Making My Pitch: A Woman's Baseball Odyssey

Making My Pitch: A Woman's Baseball Odyssey

Making My Pitch: A Woman's Baseball Odyssey

Making My Pitch: A Woman's Baseball Odyssey


Making My Pitch tells the story of Ila Jane Borders, who despite formidable obstacles became a Little League prodigy, MVP of her otherwise all-male middle school and high school teams, the first woman awarded a baseball scholarship, and the first to pitch and win a complete men's collegiate game. After Mike Veeck signed Borders in May 1997 to pitch for his St. Paul Saints of the independent Northern League, she accomplished what no woman had done since the Negro Leagues era: play men's professional baseball. Borders played four professional seasons and in 1998 became the first woman in the modern era to win a professional ball game.

Borders had to find ways to fit in with her teammates, reassure their wives and girlfriends, work with the media, and fend off groupies. But these weren't the toughest challenges. She had a troubled family life, a difficult adolescence as she struggled with her sexual orientation, and an emotionally fraught college experience as a closeted gay athlete at a Christian university.

Making My Pitch shows what it's like to be the only woman on the team bus, in the clubhouse, and on the field. Raw, open, and funny at times, her story encompasses the loneliness of a groundbreaking pioneer who experienced grave personal loss. Borders ultimately relates how she achieved self-acceptance and created a life as a firefighter and paramedic and as a coach and goodwill ambassador for the game of baseball.


Mike Veeck

Autumn 1999. Riding through Washington, dc, in the back of a cab in the middle of the night, I felt my eyes beginning to close. All of a sudden the Corcoran Gallery of Art came into view. Photographer Annie Leibovitz had a show there. On the facade of the building was a twenty-foot image of Ila Borders at the top of her windup.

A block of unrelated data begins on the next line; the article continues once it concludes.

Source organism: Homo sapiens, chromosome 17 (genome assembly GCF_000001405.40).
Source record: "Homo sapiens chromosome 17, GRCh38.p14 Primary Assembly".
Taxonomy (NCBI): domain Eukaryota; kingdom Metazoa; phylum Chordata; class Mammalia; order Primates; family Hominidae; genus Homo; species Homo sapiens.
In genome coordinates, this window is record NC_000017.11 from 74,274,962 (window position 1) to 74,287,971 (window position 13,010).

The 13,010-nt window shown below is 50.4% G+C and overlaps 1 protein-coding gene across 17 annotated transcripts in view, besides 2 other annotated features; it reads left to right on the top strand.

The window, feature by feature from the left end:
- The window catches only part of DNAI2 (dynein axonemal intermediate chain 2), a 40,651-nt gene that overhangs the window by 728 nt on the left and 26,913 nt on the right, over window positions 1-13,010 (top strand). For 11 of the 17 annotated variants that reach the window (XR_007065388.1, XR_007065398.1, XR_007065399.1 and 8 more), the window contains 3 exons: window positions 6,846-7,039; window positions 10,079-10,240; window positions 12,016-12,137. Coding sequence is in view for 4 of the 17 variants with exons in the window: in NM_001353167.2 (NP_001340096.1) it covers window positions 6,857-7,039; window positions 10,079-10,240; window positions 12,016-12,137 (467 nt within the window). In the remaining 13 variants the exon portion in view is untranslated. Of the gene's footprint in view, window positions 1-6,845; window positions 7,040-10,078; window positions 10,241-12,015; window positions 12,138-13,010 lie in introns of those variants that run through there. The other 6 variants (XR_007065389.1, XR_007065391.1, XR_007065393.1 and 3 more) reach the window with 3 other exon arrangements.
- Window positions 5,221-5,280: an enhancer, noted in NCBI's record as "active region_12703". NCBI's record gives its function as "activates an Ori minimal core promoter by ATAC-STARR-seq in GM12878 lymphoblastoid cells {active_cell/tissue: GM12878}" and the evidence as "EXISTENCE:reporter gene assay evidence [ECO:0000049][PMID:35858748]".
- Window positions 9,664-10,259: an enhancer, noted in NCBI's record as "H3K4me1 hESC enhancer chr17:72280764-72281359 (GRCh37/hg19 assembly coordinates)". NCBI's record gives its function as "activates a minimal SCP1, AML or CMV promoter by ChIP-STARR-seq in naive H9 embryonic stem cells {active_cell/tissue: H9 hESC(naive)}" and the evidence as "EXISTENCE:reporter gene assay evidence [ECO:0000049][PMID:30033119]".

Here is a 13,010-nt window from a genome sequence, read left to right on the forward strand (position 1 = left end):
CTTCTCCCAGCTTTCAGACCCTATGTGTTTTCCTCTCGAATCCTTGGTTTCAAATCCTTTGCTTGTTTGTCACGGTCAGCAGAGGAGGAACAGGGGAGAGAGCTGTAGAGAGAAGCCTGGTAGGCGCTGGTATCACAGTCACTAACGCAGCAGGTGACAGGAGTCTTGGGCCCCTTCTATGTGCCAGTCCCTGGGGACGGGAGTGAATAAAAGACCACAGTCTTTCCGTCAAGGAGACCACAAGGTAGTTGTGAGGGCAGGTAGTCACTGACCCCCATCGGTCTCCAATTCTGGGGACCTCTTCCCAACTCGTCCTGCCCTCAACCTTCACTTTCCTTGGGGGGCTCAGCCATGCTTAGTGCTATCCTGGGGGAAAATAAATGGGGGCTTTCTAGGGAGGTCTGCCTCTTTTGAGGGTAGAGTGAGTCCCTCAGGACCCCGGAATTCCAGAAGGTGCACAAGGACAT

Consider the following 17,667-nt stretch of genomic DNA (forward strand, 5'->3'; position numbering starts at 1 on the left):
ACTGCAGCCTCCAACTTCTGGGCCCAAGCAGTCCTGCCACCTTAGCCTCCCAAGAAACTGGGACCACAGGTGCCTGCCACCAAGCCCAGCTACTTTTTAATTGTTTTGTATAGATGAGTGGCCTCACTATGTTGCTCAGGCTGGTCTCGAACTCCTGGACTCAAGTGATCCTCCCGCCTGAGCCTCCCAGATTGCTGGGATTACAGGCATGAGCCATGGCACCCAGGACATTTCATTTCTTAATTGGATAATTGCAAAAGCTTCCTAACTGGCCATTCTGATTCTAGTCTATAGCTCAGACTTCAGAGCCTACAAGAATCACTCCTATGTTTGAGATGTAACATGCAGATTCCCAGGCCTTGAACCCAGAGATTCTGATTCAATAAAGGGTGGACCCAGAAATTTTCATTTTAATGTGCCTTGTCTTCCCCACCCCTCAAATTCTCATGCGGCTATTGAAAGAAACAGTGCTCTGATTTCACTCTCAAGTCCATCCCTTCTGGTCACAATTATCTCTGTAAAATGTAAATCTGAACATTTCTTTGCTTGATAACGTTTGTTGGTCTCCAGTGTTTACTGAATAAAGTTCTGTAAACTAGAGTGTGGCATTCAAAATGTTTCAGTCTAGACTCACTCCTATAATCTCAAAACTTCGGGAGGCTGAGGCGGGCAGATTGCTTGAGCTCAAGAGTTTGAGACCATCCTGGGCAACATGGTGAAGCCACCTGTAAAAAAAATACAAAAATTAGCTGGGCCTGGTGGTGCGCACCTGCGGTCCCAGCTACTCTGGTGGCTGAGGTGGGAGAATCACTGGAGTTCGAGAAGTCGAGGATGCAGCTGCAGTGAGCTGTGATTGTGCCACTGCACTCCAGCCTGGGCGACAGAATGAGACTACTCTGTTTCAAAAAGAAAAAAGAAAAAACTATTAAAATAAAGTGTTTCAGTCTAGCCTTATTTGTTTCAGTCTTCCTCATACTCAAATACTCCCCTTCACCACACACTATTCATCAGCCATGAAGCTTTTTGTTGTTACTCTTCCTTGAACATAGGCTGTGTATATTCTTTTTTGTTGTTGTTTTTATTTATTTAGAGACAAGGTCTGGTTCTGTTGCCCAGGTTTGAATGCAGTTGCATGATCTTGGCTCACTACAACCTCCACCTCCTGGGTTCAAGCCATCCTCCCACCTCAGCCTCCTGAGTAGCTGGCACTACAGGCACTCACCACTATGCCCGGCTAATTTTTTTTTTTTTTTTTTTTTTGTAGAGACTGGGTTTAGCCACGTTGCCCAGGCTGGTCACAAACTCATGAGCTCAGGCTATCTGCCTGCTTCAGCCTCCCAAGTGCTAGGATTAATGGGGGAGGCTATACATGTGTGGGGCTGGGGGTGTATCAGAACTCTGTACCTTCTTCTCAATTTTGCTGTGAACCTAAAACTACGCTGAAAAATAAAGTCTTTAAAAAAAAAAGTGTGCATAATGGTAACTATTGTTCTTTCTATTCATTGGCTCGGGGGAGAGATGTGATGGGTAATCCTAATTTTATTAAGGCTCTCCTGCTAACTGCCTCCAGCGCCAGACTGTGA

“Stop! Stop the cab,” I yelled at the hack. “That’s Ila. Stop right here.”

The cabbie was frightened. “You owe me thirty-five bucks,” he said.

“Keep the meter running,” I said. “Just stop. I have to get out.”

I had been looking for a ballplayer like Ila Borders for much of my life.

I joined my father, Bill Veeck Jr., who then owned the Chicago White Sox, as the club’s director of promotions in 1976. I remember our hosting a softball game and picnic for the front office staff. During the game, a woman who worked in the accounting department launched a triple off the left-field wall. Dad and I immediately looked at one another with the same thought: Somewhere out there, in Keokuk, Iowa, perhaps, was a woman with the talent to play professional baseball.

If only we could find her.

Twenty years later I did.

In the spring of 1997 I was running the St. Paul Saints of the independent Northern League, when our pitching coach, Barry Moss, called. Barry also scouted for us in Southern California. He wanted me to know that he had found a young woman who was, he said, “the real thing . . .

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